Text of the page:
How can parents, educators, business leaders and policy makers nurture creativity, prepare for inventiveness and stimulate innovation? One compelling answer, we suggest, lies in fostering the invention of imaginary worlds or paracosms, a.k.a. worldplay. Michele’s new book, Inventing Imaginary Worlds: From Childhood Play to Adult Creativity across the Arts and Sciences, lays out the argument. First emerging in middle childhood—and in some cases extending well into maturity—this complex form of make-believe draws lifelong energy from the fruitful combustions of play, imagination and creativity.
In this post and posts to follow, we’ll return to our explorations of all three of these fascinating subjects, with a special focus on worldplay. We first came to the topic as parents of a world-building child—from there, Michele made it her particular concern as a creativity scholar and writer. What do children get out of inventing imaginary worlds? What does society gain from their speculative experience? The more she learned about this complex play, the more we both became convinced of its importance for growing children, problem-exploring adults, and an innovating society.
So what is worldplay, anyway? In childhood and youth, imaginary world invention occurs as an outcome of the normally developing imagination. It is often associated, at least at first, with physical play in those secret, found and constructed places—like a closet under the stairs or a fort beneath the backyard bushes—that children find especially fascinating during grade school years. For some children, the play develops strong imaginary dimensions, even absent the closet or the fort. In the mind’s eye the imagined place is persistently and consistently recalled as a locus for play alone or with one or two intimate friends.
What makes worldplay complex is that it can accumulate narrative—the adventures, perhaps, of imaginary people. It can generate analogue systems of thought or activity—fictional animals and plants are organized into imagined ecologies, let’s say, or fantasy sports teams go round-robin for the championship. Over time (weeks, months, or years), worldplay evolves into an elaborate make-believe reality. And in many cases, the play provides impetus for the writing of stories and histories, the recording of statistics, the drawing of pictures and maps, or the building of other sorts of cultural artifacts that structure and sustain the play. In other words, worldplay can involve children in making things real as well as imagined—and in ways that boost creative capacity and potential. (See our post, Worldplay: One Cure for Imagination Deficit Disorder.)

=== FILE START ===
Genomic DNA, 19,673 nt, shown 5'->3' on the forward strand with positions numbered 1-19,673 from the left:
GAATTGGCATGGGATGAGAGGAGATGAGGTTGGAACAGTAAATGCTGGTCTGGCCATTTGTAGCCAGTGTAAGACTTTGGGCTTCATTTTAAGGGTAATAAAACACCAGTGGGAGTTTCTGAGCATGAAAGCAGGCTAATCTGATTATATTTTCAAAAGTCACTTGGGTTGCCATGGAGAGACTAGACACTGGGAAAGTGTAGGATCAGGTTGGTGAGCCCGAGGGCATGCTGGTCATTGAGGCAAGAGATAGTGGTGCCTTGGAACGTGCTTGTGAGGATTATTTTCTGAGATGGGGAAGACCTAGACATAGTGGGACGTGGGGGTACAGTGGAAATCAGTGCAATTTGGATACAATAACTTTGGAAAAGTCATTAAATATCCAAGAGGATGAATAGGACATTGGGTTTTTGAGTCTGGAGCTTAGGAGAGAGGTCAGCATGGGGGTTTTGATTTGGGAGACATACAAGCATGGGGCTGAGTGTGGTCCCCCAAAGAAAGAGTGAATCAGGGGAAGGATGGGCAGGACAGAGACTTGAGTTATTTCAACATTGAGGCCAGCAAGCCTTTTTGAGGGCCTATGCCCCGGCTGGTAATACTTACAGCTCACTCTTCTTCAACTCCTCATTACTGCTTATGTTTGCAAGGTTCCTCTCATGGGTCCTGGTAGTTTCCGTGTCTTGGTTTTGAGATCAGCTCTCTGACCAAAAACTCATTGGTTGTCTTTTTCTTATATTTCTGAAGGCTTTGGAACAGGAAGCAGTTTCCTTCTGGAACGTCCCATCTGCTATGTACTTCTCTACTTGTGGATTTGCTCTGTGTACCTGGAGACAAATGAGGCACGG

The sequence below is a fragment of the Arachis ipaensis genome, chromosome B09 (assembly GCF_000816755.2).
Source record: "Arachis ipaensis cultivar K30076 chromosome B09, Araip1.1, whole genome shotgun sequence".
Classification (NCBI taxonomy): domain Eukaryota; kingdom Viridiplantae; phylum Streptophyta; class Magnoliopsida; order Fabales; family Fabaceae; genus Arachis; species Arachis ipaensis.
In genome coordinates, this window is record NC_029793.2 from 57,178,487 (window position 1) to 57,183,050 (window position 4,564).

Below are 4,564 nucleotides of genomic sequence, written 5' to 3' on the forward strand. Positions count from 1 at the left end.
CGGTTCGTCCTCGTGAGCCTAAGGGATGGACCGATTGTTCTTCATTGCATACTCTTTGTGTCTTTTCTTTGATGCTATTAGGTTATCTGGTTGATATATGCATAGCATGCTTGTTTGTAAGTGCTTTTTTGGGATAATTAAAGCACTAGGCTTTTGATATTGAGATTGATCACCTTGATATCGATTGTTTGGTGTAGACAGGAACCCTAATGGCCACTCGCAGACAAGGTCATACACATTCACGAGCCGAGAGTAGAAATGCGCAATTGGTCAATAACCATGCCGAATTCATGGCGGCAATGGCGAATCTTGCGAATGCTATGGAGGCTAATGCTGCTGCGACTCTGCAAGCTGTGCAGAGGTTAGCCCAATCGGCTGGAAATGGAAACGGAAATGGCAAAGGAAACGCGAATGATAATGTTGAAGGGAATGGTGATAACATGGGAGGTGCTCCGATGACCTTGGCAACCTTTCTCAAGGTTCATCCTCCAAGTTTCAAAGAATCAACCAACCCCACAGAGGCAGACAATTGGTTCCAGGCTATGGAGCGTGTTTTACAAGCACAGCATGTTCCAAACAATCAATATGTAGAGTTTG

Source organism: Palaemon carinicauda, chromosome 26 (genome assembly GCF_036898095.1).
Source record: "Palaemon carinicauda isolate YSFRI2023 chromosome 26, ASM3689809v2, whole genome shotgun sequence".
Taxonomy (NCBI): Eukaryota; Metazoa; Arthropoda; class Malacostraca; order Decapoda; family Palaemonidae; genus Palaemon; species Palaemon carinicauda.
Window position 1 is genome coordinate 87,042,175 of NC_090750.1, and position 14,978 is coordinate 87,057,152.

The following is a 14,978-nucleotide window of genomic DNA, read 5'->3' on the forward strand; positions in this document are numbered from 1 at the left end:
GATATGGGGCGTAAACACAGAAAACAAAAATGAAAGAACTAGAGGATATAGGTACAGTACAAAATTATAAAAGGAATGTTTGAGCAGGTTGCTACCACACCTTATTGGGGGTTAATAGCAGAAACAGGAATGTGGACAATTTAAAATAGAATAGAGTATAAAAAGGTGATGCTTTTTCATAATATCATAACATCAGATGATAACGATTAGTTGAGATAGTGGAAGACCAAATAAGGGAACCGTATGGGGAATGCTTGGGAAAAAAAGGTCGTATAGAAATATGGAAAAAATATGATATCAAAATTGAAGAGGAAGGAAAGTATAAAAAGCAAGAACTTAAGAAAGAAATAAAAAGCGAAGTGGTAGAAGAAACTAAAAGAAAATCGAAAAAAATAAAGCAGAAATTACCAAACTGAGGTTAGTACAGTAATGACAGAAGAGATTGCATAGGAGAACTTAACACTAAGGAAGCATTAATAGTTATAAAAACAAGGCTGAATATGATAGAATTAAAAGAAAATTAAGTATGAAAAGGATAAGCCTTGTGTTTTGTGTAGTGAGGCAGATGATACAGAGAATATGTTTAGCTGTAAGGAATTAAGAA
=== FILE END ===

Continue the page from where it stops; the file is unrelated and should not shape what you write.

What does this kind of play have to do with mature creativity? Plenty. Childhood worldplay is almost by definition a touchstone experience remembered for a lifetime. In Inventing Imaginary Worlds Michele traces quantitative connections between childhood play and adult endeavor in groups such as the MacArthur Fellows, selected for creative achievement. She also looks at qualitative connections articulated by individuals assessing the role of early play in their lives.
In the coming months, look for this personal evaluation of worldplay in Secret Country interviews and profiles, posted here and on Michele's worldplay website, inventingimaginaryworlds.com. What you’ll find is that, in many cases, the creative immersion of play repeats itself in the creative immersions of art or science or other exploratory activity. Whether in novels or video games that build upon fictions of people and place, or in humanistic scenarios that probe the past as well as the future, or in scientific experiments and hypotheses that posit alternate and possible realities, worldplay returns on early investment as creative inspiration, creative strategy, and creative capital at tomorrow’s ready.
See our next post: Secret Country Interview: Remembering Galway Kinnell
© 2014 Michele and Robert Root-Bernstein